Jun 19, 2013 - By Robert H. Peck, Staff WriterSupporters of South Pass City State Historic Site and the Carissa Minerenovationproject will numerous changes at the site this summer, all leading up to a public grand opening in August to showcase the latest improvements.
South Pass site historian Jon Lane said the renovation, supported with funds granted by the Wyoming Legislature, has undertaken significant work since the Ranger Mining Edition reported on the project last year.
In addition toaestheticenhancement and attempts to restore the functionality of various mine machines, Lane said, the Carissa also is a much safer place for visitors now, thanks to improvements to stairwells, lighting, railings and floors.
"The Carissa mine and mill are an incredible window into the life and work of gold miners in the early 20th century," Lane said, "but an important part of the Carissa's story has been missing for decades."
In 2009, The Wyoming State Legislature provided funding to purchase historic milling equipment for the Carissa. In the fall of 2012, the Wyoming Department of Environmental Quality's Abandoned Mine Lands Division supervised the installation of the equipment.
One of the most immediatelynoticeablechanges to the mine site is the improved electrical lighting, visible from as far away as the roadway leading into South Pass City itself. Numerous electrical fixtures, left as bare bulbs, Lane said, as an allusion to the mine's original conditions, have been installed, allowing for largely improved illumination of the Carissa's various machines and passageways.
Water lines also have been put in, leading from the currently flooded mine shaft to the Carissa mill site some 150 yards away. The lines will carry a vital supply of liquid to the restored milling machines, including a massive ball mill that Lane said has already been turned on a run once this year thanks to restorations to its 65-year-old engine that took place in the summer of 2012. The machine weighs in at 23,000 pounds. It was used to crush tons of rock and dirt to release tiny particles of gold.
The original ball mill and several other pieces of milling equipment were removed from the Carissa in the late 1950s.
With the inclusion of a water supply, the ball grinder, as well as other equipment restored more recently, will be able to power up and operate for spectators at August's opening events, as well as future patrons of the historic site.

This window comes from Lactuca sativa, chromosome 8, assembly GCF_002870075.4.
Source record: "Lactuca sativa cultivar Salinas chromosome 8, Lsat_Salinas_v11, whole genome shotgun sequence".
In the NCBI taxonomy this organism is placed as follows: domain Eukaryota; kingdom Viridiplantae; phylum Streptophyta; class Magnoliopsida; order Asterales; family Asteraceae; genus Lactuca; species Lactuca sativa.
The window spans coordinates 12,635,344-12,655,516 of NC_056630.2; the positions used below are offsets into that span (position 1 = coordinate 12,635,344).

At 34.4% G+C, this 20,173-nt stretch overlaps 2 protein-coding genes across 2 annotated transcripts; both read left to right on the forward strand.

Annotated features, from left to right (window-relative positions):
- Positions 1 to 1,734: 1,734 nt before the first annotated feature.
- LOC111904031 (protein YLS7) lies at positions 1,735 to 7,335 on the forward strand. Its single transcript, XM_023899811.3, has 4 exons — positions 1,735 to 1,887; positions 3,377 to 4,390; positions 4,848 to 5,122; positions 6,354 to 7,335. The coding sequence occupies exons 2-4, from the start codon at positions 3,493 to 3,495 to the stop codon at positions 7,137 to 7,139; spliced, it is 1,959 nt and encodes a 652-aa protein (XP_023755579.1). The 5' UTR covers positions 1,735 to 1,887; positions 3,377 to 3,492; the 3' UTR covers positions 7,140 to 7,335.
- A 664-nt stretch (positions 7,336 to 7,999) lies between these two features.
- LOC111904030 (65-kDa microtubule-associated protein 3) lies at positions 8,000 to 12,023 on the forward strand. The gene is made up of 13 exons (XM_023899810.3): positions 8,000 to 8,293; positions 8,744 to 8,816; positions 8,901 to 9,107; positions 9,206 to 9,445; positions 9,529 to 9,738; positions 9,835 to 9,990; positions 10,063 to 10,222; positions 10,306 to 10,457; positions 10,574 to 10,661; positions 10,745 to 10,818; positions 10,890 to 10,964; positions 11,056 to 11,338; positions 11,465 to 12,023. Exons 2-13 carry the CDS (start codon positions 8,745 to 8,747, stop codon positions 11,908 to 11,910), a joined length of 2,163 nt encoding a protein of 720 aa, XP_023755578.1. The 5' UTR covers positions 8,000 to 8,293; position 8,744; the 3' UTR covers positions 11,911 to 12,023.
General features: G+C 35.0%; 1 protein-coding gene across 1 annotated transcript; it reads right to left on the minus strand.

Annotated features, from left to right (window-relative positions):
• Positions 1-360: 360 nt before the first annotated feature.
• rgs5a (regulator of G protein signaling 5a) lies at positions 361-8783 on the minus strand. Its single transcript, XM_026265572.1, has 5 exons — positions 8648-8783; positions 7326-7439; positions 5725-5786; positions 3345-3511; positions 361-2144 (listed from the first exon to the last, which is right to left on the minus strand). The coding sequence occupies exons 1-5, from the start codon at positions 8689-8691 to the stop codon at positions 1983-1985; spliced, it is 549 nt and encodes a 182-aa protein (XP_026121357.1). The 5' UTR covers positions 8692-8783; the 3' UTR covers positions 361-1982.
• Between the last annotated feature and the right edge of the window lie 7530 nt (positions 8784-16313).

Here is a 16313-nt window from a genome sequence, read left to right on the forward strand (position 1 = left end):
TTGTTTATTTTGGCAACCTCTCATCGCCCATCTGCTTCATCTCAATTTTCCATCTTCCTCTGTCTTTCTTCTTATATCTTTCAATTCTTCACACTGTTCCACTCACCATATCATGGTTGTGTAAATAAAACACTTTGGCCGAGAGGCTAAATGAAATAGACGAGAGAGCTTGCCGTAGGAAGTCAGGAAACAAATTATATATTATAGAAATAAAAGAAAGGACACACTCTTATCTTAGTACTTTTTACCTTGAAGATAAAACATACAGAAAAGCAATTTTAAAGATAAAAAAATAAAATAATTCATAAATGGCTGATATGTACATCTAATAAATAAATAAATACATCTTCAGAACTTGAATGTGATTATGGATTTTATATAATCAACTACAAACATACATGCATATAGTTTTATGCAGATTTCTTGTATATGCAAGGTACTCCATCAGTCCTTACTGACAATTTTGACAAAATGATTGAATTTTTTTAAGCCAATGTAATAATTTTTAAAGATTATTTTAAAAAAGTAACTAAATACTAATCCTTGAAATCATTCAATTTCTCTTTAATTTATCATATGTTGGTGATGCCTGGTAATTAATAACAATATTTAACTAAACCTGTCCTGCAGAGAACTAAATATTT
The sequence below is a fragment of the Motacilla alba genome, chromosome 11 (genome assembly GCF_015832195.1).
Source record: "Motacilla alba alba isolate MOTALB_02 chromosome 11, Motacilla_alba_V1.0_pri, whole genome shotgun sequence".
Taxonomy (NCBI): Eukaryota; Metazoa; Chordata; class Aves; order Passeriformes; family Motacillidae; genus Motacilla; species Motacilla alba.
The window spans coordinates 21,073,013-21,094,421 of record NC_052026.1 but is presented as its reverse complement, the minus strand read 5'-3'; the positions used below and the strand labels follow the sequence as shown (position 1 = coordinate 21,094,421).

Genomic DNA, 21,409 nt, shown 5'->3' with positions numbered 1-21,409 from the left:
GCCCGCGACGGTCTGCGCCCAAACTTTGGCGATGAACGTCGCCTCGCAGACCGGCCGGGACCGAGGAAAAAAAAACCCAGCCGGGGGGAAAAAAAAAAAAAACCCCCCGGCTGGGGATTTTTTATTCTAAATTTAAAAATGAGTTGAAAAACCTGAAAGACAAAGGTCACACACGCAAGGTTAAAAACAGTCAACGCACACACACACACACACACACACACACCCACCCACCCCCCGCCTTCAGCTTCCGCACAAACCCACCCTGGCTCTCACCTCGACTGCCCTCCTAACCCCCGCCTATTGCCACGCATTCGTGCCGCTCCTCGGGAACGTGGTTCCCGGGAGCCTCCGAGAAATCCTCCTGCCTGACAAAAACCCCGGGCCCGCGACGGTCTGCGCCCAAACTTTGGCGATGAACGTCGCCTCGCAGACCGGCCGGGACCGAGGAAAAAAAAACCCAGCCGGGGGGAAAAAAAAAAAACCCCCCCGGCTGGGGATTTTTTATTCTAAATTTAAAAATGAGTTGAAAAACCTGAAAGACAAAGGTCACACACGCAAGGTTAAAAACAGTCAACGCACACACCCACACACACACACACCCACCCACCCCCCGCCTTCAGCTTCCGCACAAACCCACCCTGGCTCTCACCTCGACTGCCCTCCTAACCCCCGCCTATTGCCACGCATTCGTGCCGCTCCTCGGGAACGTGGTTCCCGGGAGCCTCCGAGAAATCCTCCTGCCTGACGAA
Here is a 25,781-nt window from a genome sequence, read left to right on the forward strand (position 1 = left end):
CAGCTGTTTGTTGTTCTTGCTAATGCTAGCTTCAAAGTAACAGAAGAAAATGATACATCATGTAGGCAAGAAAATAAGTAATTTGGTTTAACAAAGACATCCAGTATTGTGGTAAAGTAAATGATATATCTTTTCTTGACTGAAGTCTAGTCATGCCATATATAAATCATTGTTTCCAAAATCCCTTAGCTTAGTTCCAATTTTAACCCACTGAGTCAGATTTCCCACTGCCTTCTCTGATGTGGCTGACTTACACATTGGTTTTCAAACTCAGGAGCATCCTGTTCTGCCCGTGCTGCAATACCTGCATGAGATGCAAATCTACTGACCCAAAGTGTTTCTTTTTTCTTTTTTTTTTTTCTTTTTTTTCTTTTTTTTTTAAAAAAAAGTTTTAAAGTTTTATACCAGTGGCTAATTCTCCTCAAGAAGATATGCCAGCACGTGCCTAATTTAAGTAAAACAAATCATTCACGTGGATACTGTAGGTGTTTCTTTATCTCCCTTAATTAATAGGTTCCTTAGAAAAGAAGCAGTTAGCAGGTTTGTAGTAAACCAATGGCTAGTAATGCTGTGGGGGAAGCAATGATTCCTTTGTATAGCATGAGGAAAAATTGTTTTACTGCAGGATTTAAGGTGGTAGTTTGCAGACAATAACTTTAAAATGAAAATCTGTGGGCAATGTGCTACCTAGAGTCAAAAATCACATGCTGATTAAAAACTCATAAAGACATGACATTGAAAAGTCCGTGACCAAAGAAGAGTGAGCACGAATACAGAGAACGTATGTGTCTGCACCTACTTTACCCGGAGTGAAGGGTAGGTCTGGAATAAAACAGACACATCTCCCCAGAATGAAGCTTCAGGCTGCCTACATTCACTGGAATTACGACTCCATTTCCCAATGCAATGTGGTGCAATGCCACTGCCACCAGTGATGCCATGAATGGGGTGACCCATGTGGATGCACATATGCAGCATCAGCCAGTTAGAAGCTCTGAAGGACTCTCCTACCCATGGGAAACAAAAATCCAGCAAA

Those same patrons will also benefit from improvements made to the hand railings, stairwells and floors of the Carissa mill. New artificial turf and wooden flooring has been laid down in most areas of the mill, allowing for a sturdier walking path that will be supplemented by rustic walkways around the site to be constructed over the course of the summer.
An objective of the restoration is to improve functionality while simultaneously presenting an authentic appearance for visitors. To that end, hand railings made from weathered irongirdersand piping also have been installed, which Lane said were chosen to maintain the mill site's original appearance.
A small elevated platform has been added as well, which will allow onlookers to peer safely down into the restored machinery as it operates.
The centerpiece event this summer is "Carissa Thunder," set for 10 a.m. to 3 p.m. Sunday, Aug 18, when plans call for the ball mill to be fired up for a full demonstration. Lane describes it as "an experience like no other in the nation." Admission is free.
Though the mill will open to visitors in August, Lane said the renovation will be far from over. Ongoing projects include furtherrenovationsto the mining shaft itself and an exhibit and display space inside the main mill building, the latter of which is already under construction.R00;
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